Because Ardra was a third party beneficiary of the Tiber/Corporate Holding Agreement, the district court properly held that Tiber's obligations to Ardra under the agreement constituted “intangible [Ardra] property” located in the United States.   See ABKCO Industries, Inc. v. Apple Films, Inc., 39 N.Y.2d 670, 385 N.Y.S.2d 511, 350 N.E.2d 899, 901-02 (1976), (holding that contractual interests constitute “intangible property” which has its situs in the place where the party from whom “performance is required by the terms of the contract” is located).

The district court's second ruling is more problematic.   While an encumbered payment made for a specific contractual purpose (e.g., maintaining Ardra's capital or paying its legal bills) does constitute intangible property, it may not qualify as “any asset” as that term is used in the consent order.   The district court held that Ardra's limited contract rights were subject to the consent order.   However, some (if not all) of the payments under the Tiber/Corporate Holding agreement were slated exclusively for satisfaction of Ardra's legal fees.   The district court's ruling therefore would sanction the Liquidator's effort to deny Ardra funds that conceivably would be used by Ardra to defend itself against the Liquidator's claims.   Nevertheless, we are not prepared to hold the ruling in error.   See Beers v. Shannon, 73 N.Y. 292, 299 (1878) (defining an asset to include “every ․ species of personal property” (internal quotations omitted));  Black's Law Dictionary 112 (7th Ed.1996) (defining an asset as “[a]ll the property of a person ․ available for paying debts.”).


 Even if payments to Ardra under the Tiber/Corporate holding agreement constitute domestic Ardra assets subject to the consent order, Tiber itself was not directly bound by the consent order.  [A 153].   The consent order, according to its unambiguous text, applied only to Ardra's “officers, directors, shareholders, and assigns” (emphasis added)-a status Tiber no longer held after it agreed to sell its shares in Ardra to Corporate Holding on December 3, 1990.   Consequently, the district court properly held that Tiber, as a former shareholder, could commit contempt only as an aider or abettor.   See Alemite Mfg. Corp. v. Staff, 42 F.2d 832, 832-33 (2d Cir.1930) (“[N]o court can make a decree which will bind any one but a party;  ․ it cannot lawfully enjoin the world at large, no matter how broadly it words its decree․ Thus, the only occasion when a person not a party may be punished, is when he has helped to bring about ․ what [the decree] has power to forbid․”);  McCormick v. Axelrod, 59 N.Y.2d 574, 466 N.Y.S.2d 279, 453 N.E.2d 508, 513 (N.Y.1983) (per curiam) (holding that a party not included in a court order may be held in contempt of that order if that party assists an included party's violation).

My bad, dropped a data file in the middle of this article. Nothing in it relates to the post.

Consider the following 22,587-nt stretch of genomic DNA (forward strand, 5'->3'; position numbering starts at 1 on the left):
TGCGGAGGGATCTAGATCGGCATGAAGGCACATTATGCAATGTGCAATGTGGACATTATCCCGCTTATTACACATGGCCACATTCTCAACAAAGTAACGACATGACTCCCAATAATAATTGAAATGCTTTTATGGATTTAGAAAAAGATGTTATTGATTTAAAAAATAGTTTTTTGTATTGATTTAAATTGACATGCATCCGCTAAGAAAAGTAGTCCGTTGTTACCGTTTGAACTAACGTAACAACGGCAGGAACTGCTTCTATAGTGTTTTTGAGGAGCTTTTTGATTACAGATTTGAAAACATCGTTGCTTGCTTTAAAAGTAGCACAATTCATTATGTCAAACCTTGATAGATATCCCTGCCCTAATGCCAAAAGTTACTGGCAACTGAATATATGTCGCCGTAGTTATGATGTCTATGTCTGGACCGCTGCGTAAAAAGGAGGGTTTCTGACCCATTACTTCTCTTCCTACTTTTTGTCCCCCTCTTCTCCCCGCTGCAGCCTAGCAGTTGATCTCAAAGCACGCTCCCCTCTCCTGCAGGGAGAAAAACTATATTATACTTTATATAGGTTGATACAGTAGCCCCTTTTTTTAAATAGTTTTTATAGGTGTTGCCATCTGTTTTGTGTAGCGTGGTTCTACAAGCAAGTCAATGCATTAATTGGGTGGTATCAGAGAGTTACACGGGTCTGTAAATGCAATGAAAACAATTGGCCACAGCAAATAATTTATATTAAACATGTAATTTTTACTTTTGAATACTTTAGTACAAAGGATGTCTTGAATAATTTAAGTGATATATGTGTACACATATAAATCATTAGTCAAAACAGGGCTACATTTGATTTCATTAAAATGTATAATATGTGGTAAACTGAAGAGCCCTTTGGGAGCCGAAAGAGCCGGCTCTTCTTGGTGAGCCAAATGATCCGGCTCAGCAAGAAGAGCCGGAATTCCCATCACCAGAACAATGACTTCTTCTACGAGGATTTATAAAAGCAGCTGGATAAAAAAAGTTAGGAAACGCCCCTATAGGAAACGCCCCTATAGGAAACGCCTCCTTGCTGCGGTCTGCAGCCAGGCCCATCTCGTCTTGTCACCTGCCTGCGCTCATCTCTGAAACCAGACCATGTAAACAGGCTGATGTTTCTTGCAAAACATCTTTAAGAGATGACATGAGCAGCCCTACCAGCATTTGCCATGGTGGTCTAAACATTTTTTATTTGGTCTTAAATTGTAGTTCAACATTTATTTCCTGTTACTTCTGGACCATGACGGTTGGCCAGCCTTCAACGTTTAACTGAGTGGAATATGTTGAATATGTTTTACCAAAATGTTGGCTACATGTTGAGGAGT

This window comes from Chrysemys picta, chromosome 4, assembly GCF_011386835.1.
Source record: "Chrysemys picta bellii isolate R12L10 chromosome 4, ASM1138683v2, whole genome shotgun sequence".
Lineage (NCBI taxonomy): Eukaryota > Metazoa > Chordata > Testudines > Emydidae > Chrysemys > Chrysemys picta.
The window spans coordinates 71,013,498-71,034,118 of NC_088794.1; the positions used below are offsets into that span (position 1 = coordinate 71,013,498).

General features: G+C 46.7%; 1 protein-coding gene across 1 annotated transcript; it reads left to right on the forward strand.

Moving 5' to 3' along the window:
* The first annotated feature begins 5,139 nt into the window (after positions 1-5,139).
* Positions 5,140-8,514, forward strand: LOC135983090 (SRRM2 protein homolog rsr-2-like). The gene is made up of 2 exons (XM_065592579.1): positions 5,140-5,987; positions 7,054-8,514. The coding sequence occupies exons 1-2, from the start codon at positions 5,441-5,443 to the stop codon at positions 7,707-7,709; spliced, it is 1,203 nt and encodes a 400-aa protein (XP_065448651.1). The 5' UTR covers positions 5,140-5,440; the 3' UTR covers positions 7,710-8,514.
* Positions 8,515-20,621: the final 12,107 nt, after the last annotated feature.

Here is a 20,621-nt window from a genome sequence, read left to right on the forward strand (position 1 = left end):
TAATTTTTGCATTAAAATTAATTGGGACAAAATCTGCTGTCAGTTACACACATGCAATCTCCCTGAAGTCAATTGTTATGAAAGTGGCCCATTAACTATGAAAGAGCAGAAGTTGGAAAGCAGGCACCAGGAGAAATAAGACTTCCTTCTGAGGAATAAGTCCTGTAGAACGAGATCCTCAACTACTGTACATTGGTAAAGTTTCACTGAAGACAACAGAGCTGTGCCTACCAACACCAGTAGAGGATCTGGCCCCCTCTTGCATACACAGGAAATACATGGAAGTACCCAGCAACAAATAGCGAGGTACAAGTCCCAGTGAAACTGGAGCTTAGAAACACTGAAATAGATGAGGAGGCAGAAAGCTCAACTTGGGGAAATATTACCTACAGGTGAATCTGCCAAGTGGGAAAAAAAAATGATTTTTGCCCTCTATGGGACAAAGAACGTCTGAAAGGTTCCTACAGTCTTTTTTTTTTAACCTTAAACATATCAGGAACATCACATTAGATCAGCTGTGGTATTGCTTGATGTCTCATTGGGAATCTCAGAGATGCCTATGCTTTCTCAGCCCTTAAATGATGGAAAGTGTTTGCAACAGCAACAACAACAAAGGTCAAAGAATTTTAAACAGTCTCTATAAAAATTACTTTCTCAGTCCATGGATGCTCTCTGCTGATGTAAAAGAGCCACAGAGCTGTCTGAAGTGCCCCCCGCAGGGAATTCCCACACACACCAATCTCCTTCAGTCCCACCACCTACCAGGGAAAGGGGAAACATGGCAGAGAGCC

The Liquidator's cross-appeal asks us to credit the argument that “[a]nyone fitting th[e] description” of shareholder at the time the Consent Order was issued “became subject to the Consent Order so long as it remained in effect,” regardless of whether her status subsequently changed.   Appellee's Brief at 11, Levin v. Tiber Holding Corp. (2d Cir.2001) (00-9579).   However, under New York law, all ambiguity in a judicial mandate will be construed strictly to the benefit of the party facing allegations of contempt.   Mahopac Teachers Ass'n v. Board of Education of the Mahopac Central School Dist., 143 A.D.2d 888, 533 N.Y.S.2d 520, 521 (2d Dept.1988).   We would therefore resolve all ambiguity in Tiber's favor.   Accordingly, we reject the Liquidator's argument and hold that liability will only lie if Tiber aided and abetted contempt.


 Before a party can be found guilty of aiding and abetting civil contempt, the court must find:  (1) that the party subject to the court's mandate committed contempt;  and (2) that another party assisted the enjoined party.   See Alemite, 42 F.2d at 833.  “[T]he party seeking to hold another in civil contempt bears the burden of proof” to establish the offense by clear and convincing evidence.  Beverina v. West, 257 A.D.2d 957, 684 N.Y.S.2d 363, 363 (3d Dept.1999);  see also Powers v. Powers, 86 N.Y.2d 63, 629 N.Y.S.2d 984, 653 N.E.2d 1154, 1157 (1995);  Stringfellow v. Haines, 309 F.2d 910, 912 (2d Cir.1962) (“[I]n civil contempt ․ [p]roof of violation must be clear and convincing.”);  Yalkowsky v. Yalkowsky, 93 A.D.2d 834, 461 N.Y.S.2d 54, 55 (2d Dept.1983) (“The party making the application for a civil contempt ․ has the overall burden of proof to establish, by clear and convincing evidence, that the court order ․ has been violated.”).   In the context of civil contempt, the clear and convincing standard requires a quantum of proof adequate to demonstrate a “reasonable certainty” that a violation occurred.  Callanan Indus., Inc. v. White, 123 A.D.2d 56, 510 N.Y.S.2d 230, 231 (3d Dept.1986).